On appeal from the Superior Court, Appellate Division.
For reversal and remandment -- Chief Justice Hughes and Justices Mountain, Jacobs, Pashman, Clifford, Schreiber and Handler. For affirmance -- None. The opinion of the court was delivered by Pashman, J.
[80 NJ Page 113] This case constitutes the third and final controversy presented to us today involving the propriety of a prosecutor's refusal to sanction a defendant's admission into a county Pretrial Intervention Program (PTI), see R. 3:28. As in State v. Bender, 80 N.J. 84 (1979) and State v. Maddocks, 80 N.J. 98 (1979), we are here called upon to determine whether defendant has "clearly and convincingly" established that the prosecutor's rejection of her PTI application was based upon "a patent and gross abuse of his
discretion." State v. Leonardis, 73 N.J. 360, 382 (1977) (Leonardis II).
Defendant is the mother of two children, aged 9 and 11. Her husband having abandoned the family household at some point in 1972, defendant applied for and was granted public assistance from the Somerset County Welfare Board in the amount of $310 per month. Aside from the events to be described below, she has never been arrested or charged with the violation of any law.
On July 27, 1977, the Welfare Board filed a complaint in the Somerville Municipal Court alleging that defendant had unlawfully received $6,292 in public assistance funds and $1,528 in food stamps over a four and one-half year period. These charges stemmed from the fact that, as a recipient of welfare assistance, defendant had submitted a signed statement to the Board in which she promised to report any changes in her current income. The Board contended that from September 1972 until April 1977, defendant was paid approximately $50 per week as a part-time school bus driver, and that contrary to N.J.S.A. 2A:111-2 she deliberately failed to disclose these outside earnings to the Board. Had she done so, her welfare allotments would have been reduced.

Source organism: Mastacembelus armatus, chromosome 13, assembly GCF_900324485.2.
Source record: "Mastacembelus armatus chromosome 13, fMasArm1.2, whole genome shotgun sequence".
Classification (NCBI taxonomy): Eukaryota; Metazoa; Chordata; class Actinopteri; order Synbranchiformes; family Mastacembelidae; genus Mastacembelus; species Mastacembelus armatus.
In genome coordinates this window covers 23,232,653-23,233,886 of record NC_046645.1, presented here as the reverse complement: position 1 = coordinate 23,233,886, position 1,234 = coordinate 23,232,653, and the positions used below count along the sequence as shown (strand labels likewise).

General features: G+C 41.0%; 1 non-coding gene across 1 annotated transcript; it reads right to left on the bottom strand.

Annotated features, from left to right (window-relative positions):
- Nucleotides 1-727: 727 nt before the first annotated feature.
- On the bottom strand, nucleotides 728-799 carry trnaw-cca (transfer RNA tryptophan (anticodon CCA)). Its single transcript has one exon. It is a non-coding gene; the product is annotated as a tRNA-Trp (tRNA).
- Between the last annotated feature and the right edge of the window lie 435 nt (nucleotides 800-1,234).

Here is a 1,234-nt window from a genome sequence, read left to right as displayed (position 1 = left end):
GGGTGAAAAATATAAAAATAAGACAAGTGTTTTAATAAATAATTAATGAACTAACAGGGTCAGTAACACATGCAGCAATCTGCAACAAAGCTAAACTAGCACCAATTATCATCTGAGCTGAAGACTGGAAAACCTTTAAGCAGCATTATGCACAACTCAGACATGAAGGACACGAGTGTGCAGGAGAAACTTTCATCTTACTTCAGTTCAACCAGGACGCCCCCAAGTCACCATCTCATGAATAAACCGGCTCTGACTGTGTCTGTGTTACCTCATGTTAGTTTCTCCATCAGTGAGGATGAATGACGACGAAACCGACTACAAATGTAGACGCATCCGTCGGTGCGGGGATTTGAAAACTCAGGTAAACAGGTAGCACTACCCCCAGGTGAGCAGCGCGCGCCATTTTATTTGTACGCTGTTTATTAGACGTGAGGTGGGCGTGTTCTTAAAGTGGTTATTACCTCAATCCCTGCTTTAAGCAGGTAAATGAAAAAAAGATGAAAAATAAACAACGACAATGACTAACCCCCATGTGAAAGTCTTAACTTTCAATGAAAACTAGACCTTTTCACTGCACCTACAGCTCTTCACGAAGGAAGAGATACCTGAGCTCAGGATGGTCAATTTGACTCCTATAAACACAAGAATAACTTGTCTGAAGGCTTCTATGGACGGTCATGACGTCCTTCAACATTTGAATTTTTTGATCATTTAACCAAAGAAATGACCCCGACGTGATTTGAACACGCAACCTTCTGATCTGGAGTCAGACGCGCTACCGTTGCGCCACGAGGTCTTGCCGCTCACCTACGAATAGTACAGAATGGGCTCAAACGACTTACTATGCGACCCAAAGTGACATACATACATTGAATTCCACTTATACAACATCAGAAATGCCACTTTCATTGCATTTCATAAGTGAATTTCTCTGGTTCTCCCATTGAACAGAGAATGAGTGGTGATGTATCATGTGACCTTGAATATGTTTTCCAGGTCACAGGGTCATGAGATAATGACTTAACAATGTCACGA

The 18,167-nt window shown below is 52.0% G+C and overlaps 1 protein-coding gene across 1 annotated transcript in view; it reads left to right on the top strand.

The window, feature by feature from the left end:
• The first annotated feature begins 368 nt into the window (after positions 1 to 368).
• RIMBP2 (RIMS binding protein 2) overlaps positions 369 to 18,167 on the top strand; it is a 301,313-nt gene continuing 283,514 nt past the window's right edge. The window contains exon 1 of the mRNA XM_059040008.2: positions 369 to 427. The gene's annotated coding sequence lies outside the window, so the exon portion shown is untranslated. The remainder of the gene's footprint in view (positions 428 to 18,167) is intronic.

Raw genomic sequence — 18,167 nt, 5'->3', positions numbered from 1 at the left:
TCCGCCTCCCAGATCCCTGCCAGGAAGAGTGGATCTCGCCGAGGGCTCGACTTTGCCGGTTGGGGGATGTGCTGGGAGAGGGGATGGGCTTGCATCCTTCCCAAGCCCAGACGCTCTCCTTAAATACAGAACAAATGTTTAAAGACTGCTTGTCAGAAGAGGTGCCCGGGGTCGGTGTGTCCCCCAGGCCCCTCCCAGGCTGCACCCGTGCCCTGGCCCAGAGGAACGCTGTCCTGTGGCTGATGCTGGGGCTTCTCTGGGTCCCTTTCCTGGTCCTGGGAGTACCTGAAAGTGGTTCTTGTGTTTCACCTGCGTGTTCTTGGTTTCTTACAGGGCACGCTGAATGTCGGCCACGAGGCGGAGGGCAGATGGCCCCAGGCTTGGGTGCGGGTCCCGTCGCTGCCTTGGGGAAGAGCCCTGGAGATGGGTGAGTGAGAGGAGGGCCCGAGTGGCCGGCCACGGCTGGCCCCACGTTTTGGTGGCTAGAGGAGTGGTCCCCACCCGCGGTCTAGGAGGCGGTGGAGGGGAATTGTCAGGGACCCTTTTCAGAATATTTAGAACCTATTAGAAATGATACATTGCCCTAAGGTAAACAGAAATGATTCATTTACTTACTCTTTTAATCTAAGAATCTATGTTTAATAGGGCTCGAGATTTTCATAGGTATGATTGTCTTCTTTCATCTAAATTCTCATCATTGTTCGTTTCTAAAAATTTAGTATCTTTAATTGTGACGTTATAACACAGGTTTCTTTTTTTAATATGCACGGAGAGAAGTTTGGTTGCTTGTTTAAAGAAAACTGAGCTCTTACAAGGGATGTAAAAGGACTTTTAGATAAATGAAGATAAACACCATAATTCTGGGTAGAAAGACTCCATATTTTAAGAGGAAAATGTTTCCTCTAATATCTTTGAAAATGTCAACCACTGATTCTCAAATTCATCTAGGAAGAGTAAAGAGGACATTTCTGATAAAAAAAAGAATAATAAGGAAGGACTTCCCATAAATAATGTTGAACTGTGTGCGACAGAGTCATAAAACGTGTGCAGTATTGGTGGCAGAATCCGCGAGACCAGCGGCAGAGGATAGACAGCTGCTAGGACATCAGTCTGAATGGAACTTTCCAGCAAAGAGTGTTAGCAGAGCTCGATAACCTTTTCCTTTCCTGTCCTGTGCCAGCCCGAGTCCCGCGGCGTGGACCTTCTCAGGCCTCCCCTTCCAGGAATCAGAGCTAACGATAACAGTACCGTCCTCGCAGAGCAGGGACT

On July 29, 1977, defendant applied for admission to the Somerset County Pretrial Intervention Program. Having reviewed defendant's application, the program coordinator, on September 9, 1977, recommended that defendant not be enrolled. The prosecutor concurred in this conclusion, and by letter dated September 15, 1977 notified defendant that the State would not consent to her admission. The reason underlying the prosecutor's rejection was cursorily stated as:
New Jersey Supreme Court Guideline # 3(i)(2) . . . part of a continuing criminal business or enterprise.
In accordance with Guideline 3(i), defendant then submitted additional materials in order to demonstrate her eligibility for PTI. Although admitting that she had failed
to disclose her outside income to the Board, defendant disputed the amount which the State claimed she had illegally obtained. Instead of the $7,820 of excess payments asserted by the Board, she claimed that she had at most received $2,800 in additional public assistance. She also pointed to the "minimal" nature of the sums she had earned in outside employment ($50 per week) and emphasized that her conduct had been precipitated by her desire to adequately feed and clothe her two minor children. Finally, defendant contended that her crime did not constitute a "continuing criminal business or enterprise" within the intendment of Guideline 3(i)(2) and noted her belief that others who had been charged with similar offenses had been granted PTI admission.
By letter dated October 14, 1977, defendant was informed that the decision to reject her application would "not be reversed." Defendant therefore moved in the Superior Court that she be admitted to PTI over the objections of the prosecutor and program coordinator.
At the hearing which ensued, the prosecutor did not attempt to dispute defendant's contention that only $2,800, as opposed to $7,820, had been illegally received. Rather, he emphasized that defendant's unlawful conduct had taken place over a four and one-half year period, and that this fact alone constituted adequate justification for the State's refusal to divert her into PTI.
After reviewing the submitted materials, the trial judge ruled that the prosecutor's decision amounted to a patent and gross abuse of discretion, and this despite his acknowledgement that the crime involved was "serious" in nature. Two reasons underlay his determination. First, the judge took "judicial notice" of the number of PTI applications which he had approved.
which [had] been recommended by the director and, presumably, [had] not been objected to by the Prosecutor's Office, where a person [was] charged with the same offense [as was ...